T-54 dash 3 or T-54 model 1951 is the third and last pre-production run of the T-54, before we get the T-54A version and the subsequent variants of the most famous from the T-series. Even being a pre-production vehicle, it was built in large numbers and it is a tank that you can distinguish easily from the other pre-productions, but no so much from the T-54A and T-54B models.
The turret here is shaped as with the later models, without the curves at its bottom and the only two things that give away the vehicle are the gun barrel and the spider web wheels. And this goes for the experts.
For an untrained eye it is very hard to tell the difference, although there is such.
An urban scene is depicted on the box. Remains of what supposed to be a building and one T-54-3 with repainted numbers, standing over them. Just where the description of the kit contents are, if you look closely, you can spot Hungarian flag, which says enough.
It is a scene from the revolt in 1956, where completely unnecessary, Soviet interfered in the political life of Hungary, invading the country with more than 1300 tanks /various sources says up to 4000/ and destroying any hope and attempt for a country, free from the grip of imperialistic Soviet Union.
The box speaks a lot, especially for most of the people who live in Eastern Europe, residents of the former so called “friends” of the Soviet Union. That quite occupation is clearly depicted here on that boxart. Very touching.
Grey plastic same one that we know from other T-series. Full interior with this kit, meaning enormous number of parts – more than 1000 – and lots of goodies. Among these are complete interior, full engine, full armament /the tank is crowded!/, workable suspension, workable tracks, spider web wheels and many more.
The tank is a challenge even for the most experienced modelers which is its blessing and its curse. It isn’t suitable for beginners but that doesn’t mean that any experienced modeler will be able to cope with the kit.
It is a true masterpiece of plastic, featuring many sub-assemblies, a lot of pre-painting and moving parts. The only thing that eventually can be substituted with aftermarket part is the gun barrel and this is my opinion only. I believe that I will loose my patience way earlier that that stage but for whatever’s worth I believe that if you get a metal part, you will spare yourself a bit of sanding of cleaning the single piece gun featured here.
Overall, the detail is more than great and especially with the machine guns and the small details. In the same time, interior is quite scary so have in mind the fact.
Clear parts, PE and Decal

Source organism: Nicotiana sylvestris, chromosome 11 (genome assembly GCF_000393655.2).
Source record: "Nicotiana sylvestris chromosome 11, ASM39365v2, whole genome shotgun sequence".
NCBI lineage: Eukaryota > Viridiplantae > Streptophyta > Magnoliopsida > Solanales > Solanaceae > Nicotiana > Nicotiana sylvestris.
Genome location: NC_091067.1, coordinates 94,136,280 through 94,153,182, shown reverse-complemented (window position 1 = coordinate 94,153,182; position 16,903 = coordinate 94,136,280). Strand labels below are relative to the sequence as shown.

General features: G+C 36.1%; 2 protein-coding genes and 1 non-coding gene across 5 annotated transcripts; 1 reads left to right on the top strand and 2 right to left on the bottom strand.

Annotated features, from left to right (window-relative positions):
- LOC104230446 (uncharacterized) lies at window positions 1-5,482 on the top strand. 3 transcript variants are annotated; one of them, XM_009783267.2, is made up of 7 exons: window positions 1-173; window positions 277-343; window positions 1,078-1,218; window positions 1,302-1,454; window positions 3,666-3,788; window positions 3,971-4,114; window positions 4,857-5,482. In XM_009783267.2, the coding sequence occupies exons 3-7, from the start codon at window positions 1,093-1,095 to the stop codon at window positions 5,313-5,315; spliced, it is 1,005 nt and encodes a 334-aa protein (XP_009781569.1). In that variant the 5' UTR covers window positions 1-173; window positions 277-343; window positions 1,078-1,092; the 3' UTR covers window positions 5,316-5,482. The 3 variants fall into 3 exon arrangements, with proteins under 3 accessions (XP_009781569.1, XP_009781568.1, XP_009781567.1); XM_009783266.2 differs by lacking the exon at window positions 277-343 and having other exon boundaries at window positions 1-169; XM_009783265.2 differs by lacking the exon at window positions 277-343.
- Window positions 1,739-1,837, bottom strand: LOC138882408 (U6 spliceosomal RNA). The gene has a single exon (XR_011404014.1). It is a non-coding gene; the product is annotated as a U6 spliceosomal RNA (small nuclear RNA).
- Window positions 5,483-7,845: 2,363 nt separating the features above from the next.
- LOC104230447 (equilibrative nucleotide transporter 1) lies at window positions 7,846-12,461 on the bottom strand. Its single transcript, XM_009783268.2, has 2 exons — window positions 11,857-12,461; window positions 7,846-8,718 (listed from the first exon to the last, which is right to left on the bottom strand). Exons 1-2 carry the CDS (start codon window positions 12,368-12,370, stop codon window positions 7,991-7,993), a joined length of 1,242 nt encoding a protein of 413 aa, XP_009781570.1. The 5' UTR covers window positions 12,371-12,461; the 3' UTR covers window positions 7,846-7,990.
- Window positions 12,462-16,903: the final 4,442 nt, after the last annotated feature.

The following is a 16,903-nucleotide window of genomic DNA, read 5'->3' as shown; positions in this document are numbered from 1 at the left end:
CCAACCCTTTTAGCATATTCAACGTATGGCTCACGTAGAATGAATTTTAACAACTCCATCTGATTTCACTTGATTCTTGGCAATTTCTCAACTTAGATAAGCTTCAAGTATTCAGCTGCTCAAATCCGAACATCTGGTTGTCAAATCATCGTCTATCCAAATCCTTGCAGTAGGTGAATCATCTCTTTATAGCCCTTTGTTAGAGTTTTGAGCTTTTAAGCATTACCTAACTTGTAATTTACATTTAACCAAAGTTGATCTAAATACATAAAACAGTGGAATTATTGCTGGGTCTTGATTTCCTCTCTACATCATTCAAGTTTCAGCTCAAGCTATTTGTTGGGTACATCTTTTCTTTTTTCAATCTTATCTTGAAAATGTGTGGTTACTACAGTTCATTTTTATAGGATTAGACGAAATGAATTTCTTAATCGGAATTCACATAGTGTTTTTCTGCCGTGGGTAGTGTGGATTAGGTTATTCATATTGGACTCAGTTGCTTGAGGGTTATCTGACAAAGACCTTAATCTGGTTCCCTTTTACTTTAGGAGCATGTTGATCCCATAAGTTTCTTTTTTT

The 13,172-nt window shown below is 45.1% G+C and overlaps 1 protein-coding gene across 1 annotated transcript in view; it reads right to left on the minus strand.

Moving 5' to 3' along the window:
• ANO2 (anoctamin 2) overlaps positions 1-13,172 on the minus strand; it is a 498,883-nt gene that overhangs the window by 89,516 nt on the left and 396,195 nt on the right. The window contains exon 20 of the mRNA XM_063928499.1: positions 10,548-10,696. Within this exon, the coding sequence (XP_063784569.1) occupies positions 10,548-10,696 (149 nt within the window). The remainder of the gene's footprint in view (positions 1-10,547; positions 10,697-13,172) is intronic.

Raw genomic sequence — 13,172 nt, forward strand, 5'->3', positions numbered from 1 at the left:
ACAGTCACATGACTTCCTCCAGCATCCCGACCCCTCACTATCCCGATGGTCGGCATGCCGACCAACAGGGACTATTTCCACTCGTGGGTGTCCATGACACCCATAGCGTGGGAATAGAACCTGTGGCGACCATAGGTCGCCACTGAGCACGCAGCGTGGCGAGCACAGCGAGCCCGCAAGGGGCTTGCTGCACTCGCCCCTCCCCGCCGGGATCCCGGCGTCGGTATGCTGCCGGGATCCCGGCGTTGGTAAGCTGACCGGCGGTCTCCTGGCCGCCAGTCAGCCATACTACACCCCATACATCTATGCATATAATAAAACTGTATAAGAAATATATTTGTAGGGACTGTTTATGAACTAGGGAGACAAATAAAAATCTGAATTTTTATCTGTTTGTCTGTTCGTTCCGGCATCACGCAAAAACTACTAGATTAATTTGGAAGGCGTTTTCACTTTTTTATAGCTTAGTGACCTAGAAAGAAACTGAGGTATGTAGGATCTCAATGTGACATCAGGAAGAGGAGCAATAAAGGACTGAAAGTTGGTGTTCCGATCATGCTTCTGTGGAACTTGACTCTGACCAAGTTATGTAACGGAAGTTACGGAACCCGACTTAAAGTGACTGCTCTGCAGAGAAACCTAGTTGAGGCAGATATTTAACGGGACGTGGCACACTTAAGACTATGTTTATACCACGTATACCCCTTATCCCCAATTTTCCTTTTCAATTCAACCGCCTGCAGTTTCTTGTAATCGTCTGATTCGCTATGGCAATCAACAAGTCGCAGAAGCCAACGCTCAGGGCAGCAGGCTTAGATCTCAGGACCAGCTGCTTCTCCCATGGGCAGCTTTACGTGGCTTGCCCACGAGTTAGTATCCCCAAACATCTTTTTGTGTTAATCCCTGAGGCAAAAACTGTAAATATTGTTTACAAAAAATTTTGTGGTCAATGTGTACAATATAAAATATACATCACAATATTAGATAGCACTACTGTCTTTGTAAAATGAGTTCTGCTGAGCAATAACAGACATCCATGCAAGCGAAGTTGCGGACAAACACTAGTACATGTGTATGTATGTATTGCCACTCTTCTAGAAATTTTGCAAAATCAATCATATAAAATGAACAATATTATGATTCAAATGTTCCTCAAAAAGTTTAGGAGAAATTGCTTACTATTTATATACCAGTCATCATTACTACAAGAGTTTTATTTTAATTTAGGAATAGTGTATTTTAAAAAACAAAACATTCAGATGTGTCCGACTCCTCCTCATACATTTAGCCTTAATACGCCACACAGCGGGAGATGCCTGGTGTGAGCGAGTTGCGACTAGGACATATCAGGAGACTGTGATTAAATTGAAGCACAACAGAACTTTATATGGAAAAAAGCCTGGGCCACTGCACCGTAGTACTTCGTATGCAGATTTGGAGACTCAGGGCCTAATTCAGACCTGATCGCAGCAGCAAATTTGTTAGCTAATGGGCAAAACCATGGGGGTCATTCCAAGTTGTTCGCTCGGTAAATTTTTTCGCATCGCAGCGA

Clear parts are two sprues with periscopes mostly and even though great looking, I think that with a tank, they do not deserve the attention that they are getting. In reality, clear parts on tanks are often damaged and dirty, so they are not so important. Especially with urban working vehicles, like the specimens seen from the Hungarian revolt with this kit.
Decals seems like Begemot, although I am only speculating. They consist of numbers and some rhumbs, plus Iraqi lettering for the arab tank. Nothing special, part of those being hand painted numbers which you can replicate by hand and patience.
Photo-etch parts are packed in separate envelope, which I found to be a big improvement for Miniart. Before it was simply a cardboard. Now, it is far better and more professionally looking.
We have two sheets, meshes mostly, some gun parts and such. Nothing too different from the T-series that we’ve reviewed before. But strikingly thin and fragile. As I often say – Eduard might be doing the best pre-painted photo-etch parts, but Miniart make the thinnest and most delicate.
We have seven marking options with this Miniart 37007 kit. They, except one, are standard Soviet green. That other one is unworn winter camouflage, representing a tank from a Taman division, seen twice as an option here with different numbers. The other one is Soviet green of course. There is one East German – GDR and there is one Iraqi vehicle, differing from the standard looks by the black hand painted number over the turret.
The three that remain, are the vehicles from Hungarian revolt in autumn 1956. One is depicted on the box, with the covered numbers and the other too are with similar looks. It is hard to find decent photos of T-54-3, let alone pictures from the Revolt in 1956, which –alongside many documents – were most likely destroyed by the Soviets. Somehow Miniart managed to find their info and there we have it.
I assume that there will be more options regarding the specific period and it will all depend on modelers. There were more than 1000 tanks during those bloody events and probably more than 3 T-54-3.
This kit was a tough one for me to review. It reminded me that I was born in a country ruled by communists with their idiotic propaganda and bullshit of a system. I can only imagine what Hungarian people went through in 1956, trying to escape from the grip of the Soviet government and how many people were scarred forever by those events. In total, 3000 were killed, mostly civilians.
One very sad story.
The kit is a good representation of the subject though and as a plastic piece and hobby object it is second to none. Actually, it is hard to find anything better on the market in 35th scale, not only as a T-series tank, but as a model kit itself.
Miniart 37007 delivers and it is perfect OOTB, with decent price and very challenging contents. It is for the experienced modelers and I can assure you, this kit will keep you awake for long time. It has a lot of work over it.
Absolutely necessary for detail maniacs, T-series lovers and for those, who in one way or another are connected to the events in 1956.